Finally Huang T’ing-chien (a.d. 1050-1110), accepted by the Chinese as one of their greatest writers, says with reference to Li’s poetry: “The quest for unusual expressions is in itself a literary disease. It was, indeed, this fashion which caused the decay which set in after the Chien-an period (i.e., at the beginning of the third century a.d.).”

To these native strictures very little need be added. No one who reads much of Li’s poetry in the original can fail to notice the two defects which are emphasized by the Sung critics. The long poems are often ill-constructed. Where, for example, he wishes to convey an impression of horror he is apt to exhaust himself in the first quatrain, and the rest of the poem is a network of straggling repetitions. Very few of these longer poems have been translated. The second defect, his lack of variety, is one which would only strike those who have read a large number of his poems. Translators have naturally made their selections as varied as possible, so that many of those who know the poet only in translation might feel inclined to defend him on this score.
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Product Details

  • BN ID: 2940148627999
  • Publisher: Lost Leaf Publications
  • Publication date: 7/23/2013
  • Sold by: Barnes & Noble
  • Format: eBook
  • Sales rank: 662,563
  • File size: 268 KB

Meet the Author

Waley was born in Tunbridge Wells, Kent, England, as Arthur David Schloss, son of the economist David Frederick Schloss. Of Jewish heritage, he changed his surname to his paternal grandmother's maiden name, Waley, in 1914, as one of many English men and women who changed German surnames to more English-sounding names during WWI. Educated at Rugby School, he entered King's College, at the University of Cambridge in 1907, where he studied Classics, and was awarded a bachelor's degree in 1910.
Waley was appointed Assistant Keeper of Oriental Prints and Manuscripts at the British Museum in 1913. During this time he taught himself Chinese and Japanese, partly to help catalogue the paintings in the Museum's collection. He quit in 1929 to devote himself fully to his literary and cultural interests, though he continued to lecture in the School of Oriental and African Studies, London. In 1918, he met Beryl de Zoete, a dance critic and writer; they lived together until her death in 1962. In 1966, Arthur Waley married Alison Robinson, whom he had first met in 1929. They lived in Highgate in London, and she became a familiar figure in later years, living beyond the age of 100.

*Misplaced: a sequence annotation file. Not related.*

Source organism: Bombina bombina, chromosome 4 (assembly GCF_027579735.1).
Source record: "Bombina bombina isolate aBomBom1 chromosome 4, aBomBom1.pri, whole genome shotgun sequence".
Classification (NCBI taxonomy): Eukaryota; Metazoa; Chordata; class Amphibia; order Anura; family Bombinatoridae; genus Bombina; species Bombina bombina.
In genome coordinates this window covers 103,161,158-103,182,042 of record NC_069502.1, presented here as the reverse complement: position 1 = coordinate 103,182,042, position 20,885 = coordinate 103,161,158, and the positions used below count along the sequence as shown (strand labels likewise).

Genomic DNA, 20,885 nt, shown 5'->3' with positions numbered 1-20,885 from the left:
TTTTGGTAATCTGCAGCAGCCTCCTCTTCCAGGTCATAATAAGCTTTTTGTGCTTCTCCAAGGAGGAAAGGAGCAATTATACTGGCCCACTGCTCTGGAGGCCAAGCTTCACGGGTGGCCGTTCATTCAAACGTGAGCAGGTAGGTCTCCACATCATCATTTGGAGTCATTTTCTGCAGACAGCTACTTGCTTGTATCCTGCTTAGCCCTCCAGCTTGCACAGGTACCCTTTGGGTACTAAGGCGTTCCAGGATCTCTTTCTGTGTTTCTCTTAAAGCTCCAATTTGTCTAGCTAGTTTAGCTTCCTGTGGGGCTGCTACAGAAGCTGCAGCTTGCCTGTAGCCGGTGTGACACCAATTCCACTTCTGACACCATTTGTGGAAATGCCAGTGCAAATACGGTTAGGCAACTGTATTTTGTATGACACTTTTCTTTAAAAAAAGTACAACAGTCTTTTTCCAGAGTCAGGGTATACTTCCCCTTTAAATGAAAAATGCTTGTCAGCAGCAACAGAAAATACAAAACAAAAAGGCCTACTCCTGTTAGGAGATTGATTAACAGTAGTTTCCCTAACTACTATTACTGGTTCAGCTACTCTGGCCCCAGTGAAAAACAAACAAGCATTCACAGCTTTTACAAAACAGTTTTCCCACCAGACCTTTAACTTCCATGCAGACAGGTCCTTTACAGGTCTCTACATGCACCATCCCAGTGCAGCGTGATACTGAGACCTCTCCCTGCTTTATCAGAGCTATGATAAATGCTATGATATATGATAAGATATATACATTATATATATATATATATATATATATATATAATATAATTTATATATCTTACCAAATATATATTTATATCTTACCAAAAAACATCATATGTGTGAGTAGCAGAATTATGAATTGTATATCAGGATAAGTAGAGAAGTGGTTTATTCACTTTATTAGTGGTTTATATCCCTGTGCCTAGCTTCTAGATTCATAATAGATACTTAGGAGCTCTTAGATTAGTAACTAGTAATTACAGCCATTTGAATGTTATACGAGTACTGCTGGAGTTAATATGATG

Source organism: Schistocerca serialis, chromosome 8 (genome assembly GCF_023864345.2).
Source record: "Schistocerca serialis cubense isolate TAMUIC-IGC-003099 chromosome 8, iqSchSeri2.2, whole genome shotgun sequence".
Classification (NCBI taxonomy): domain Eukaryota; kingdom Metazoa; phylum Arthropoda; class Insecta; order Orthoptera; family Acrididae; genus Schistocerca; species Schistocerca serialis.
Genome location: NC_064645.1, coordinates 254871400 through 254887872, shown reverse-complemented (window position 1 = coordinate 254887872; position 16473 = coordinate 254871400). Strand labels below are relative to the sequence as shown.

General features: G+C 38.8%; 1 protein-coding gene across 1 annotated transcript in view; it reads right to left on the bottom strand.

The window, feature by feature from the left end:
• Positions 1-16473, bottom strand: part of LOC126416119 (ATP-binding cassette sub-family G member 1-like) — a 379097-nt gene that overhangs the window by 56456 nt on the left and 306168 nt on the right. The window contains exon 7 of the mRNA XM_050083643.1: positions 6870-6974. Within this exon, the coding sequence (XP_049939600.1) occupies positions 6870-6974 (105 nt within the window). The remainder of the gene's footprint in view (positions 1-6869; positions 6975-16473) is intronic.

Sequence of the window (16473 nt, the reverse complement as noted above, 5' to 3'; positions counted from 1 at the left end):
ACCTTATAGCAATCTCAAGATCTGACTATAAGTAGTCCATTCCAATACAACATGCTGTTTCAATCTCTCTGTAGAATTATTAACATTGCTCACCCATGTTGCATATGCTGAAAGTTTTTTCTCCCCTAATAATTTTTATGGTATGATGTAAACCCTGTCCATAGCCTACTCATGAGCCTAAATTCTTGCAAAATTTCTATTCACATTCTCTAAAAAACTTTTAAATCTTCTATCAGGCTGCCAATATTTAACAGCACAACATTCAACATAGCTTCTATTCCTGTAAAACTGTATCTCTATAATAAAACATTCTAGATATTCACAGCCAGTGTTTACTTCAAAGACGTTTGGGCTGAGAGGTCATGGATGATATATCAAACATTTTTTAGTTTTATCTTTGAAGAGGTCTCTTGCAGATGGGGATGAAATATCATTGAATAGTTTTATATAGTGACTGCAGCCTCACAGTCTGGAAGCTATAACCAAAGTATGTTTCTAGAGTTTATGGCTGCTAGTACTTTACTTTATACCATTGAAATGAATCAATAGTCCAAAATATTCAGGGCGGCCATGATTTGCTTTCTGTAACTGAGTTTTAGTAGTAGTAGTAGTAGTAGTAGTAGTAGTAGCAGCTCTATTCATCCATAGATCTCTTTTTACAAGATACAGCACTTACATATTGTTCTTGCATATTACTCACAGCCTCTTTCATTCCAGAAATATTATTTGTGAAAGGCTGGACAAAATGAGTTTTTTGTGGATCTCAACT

Waley lived in Bloomsbury and had a number of friends among the Bloomsbury Group, many of whom he had met as an undergraduate. He was one of the earliest to recognize Ronald Firbank as an accomplished author, and together with Osbert Sitwell provided an introduction to Firbank's first collected edition.
Noted American poet Ezra Pound was instrumental in getting Waley's first translations into print in The Little Review. His view of Waley's early work was mixed, however. As he wrote to Margaret Anderson, the Review's editor, in a letter of 2 July 1917: "Have at last got hold of Waley's translations from Po chu I. Some of the poems are magnificent. Nearly all the translations marred by his bungling English and defective rhythm... I shall try to buy the best ones, and to get him to remove some of the botched places. (He is stubborn as a donkey, or a scholar.)" Yet Waley, in his Introduction in his translation of The Way and its Power, explains that he was careful to put meaning above style in translations where meaning would be reasonably considered of more importance to the modern Western reader.
He died in London and is buried in Highgate Cemetery.